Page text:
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Trade Liberalisation and Women’s Employment Intensity

Analysis of India’s Manufacturing Industries

Purna Banerjee (purna@igidr.ac.in) and C Veeramani (veeramani@igidr.ac.in) teach at the Indira Gandhi Institute of Development Research, Mumbai.

Whether trade can be used as an instrument for generating greater employment opportunities for women is an important question for policymakers in developing countries. This paper analyses the role of various trade-related factors in determining female employment intensity in a panel of India’s manufacturing industries during 1998–2011. Import tariff rate is found to exert a negative effect on female employment intensity, supporting the hypothesis that firms, when exposed to international competition, tend to reduce costs by substituting male with female workers. Further, the relative demand for female workers increases to the extent that trade liberalisation leads to resource reallocation in favour of unskilled labour-intensive industries. By contrast, greater use of new technology biases the gender composition of workforce against females. Liberalisation has not led to large growth of female employment in India because the resource reallocation effect has not been strong enough to offset the negative technology effect.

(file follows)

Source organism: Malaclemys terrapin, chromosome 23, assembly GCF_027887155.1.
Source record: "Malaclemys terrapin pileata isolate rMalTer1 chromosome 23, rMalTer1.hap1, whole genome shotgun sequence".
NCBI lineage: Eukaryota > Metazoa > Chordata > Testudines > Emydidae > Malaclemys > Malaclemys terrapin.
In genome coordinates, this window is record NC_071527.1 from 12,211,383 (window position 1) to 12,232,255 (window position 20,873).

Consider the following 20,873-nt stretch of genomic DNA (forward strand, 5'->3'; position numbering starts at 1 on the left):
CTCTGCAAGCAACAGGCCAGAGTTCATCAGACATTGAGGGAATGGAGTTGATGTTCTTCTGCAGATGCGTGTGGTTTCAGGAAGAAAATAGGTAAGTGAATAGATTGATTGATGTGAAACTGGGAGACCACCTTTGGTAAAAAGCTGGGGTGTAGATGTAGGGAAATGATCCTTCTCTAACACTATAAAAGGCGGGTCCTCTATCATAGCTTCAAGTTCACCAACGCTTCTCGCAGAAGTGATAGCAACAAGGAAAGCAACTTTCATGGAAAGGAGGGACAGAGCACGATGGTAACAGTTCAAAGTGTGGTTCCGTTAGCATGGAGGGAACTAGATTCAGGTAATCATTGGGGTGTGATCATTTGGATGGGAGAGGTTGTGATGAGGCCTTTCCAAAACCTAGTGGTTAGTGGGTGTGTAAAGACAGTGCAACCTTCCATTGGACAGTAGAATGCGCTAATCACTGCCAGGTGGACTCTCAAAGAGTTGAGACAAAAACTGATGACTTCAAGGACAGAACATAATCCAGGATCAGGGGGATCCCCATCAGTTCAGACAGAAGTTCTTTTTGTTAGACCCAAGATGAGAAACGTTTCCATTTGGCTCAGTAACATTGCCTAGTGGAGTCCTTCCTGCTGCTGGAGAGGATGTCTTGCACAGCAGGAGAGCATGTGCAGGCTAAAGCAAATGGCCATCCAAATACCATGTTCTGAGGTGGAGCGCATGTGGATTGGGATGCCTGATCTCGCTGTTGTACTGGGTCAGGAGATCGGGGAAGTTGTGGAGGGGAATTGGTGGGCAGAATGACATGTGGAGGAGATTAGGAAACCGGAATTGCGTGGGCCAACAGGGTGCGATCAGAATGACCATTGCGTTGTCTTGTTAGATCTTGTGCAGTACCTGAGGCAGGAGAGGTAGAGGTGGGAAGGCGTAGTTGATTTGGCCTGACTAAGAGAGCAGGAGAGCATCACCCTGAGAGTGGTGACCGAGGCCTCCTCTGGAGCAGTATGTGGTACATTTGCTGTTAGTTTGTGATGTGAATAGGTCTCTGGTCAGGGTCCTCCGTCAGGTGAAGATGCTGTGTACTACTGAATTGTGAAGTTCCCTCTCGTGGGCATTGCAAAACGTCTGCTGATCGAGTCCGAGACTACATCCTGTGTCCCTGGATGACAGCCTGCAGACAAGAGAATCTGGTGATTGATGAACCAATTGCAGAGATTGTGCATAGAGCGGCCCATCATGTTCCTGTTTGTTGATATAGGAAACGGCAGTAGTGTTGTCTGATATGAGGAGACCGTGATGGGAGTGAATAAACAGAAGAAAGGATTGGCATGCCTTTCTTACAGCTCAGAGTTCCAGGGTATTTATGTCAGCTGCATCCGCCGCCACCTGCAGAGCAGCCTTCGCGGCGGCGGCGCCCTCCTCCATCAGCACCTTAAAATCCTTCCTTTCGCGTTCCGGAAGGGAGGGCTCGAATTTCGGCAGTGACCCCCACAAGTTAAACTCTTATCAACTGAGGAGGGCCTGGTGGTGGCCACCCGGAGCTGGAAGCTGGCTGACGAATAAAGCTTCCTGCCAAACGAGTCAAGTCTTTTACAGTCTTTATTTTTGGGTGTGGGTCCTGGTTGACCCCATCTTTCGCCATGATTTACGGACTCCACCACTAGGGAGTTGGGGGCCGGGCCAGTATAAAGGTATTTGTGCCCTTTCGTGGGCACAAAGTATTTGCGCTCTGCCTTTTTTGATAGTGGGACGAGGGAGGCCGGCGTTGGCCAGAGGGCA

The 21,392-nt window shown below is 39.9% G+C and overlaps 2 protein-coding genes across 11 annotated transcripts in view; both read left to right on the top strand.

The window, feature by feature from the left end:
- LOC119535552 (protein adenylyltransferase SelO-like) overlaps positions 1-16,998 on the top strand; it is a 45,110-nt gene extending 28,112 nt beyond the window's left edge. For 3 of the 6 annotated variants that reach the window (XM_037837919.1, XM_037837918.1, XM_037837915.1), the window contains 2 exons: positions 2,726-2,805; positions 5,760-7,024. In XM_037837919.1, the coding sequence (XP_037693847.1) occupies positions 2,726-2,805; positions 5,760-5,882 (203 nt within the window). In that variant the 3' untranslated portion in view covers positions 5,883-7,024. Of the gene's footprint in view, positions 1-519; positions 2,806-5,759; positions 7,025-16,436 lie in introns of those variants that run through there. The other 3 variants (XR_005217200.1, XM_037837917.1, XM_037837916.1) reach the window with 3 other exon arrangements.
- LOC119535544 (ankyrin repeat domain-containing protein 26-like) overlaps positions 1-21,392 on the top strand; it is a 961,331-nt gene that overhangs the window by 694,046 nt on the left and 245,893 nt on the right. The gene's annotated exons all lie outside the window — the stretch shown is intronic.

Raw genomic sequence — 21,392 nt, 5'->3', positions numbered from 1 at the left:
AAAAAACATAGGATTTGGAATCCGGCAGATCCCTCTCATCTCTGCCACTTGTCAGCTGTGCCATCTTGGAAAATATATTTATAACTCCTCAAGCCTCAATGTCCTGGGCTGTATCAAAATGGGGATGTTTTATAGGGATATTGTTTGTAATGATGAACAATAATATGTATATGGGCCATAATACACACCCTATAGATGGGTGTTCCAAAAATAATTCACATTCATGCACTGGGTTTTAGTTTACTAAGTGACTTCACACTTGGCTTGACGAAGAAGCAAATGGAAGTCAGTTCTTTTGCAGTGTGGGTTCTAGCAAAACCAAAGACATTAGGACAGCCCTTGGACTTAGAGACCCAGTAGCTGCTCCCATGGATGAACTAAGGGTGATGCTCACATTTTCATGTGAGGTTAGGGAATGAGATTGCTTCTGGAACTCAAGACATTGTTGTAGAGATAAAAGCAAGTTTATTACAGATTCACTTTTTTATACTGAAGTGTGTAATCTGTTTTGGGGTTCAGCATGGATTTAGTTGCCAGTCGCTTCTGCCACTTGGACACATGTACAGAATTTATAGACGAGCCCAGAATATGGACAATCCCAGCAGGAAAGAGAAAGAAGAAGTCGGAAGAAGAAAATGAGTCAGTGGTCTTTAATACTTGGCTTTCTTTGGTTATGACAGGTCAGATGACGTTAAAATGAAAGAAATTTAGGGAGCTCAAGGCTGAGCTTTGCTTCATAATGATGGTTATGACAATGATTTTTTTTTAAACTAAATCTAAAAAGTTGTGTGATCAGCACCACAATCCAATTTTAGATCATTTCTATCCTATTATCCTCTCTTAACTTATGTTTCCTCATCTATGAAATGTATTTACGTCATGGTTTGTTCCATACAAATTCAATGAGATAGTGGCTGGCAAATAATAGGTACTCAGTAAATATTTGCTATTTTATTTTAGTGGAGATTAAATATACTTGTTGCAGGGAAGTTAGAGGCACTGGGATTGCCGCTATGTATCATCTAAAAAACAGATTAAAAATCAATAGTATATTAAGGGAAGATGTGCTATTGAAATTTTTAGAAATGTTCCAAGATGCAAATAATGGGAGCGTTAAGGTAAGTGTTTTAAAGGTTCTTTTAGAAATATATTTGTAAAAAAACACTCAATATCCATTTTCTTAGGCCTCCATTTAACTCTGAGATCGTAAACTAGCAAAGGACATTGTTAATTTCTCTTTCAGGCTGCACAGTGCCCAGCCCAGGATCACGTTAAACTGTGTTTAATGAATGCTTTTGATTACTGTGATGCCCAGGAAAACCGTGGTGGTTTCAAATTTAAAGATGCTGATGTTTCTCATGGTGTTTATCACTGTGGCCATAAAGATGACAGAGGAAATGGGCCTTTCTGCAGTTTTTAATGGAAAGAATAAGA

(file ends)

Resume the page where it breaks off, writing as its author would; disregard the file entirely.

We would like to thank an anonymous referee of this journal for constructive comments. Earlier versions of this paper were presented at the 55th Indian Society of Labo ur Economics Conference 2013, New Delhi; IMR Doctoral Conference, Indian Institute of Management, Bangalore; and IGIDR Silver Jubilee Conference, Mumbai. This is a substantially revised version of IGIDR Working Paper No: WP–2015–018.

Updated On : 13th Sep, 2017

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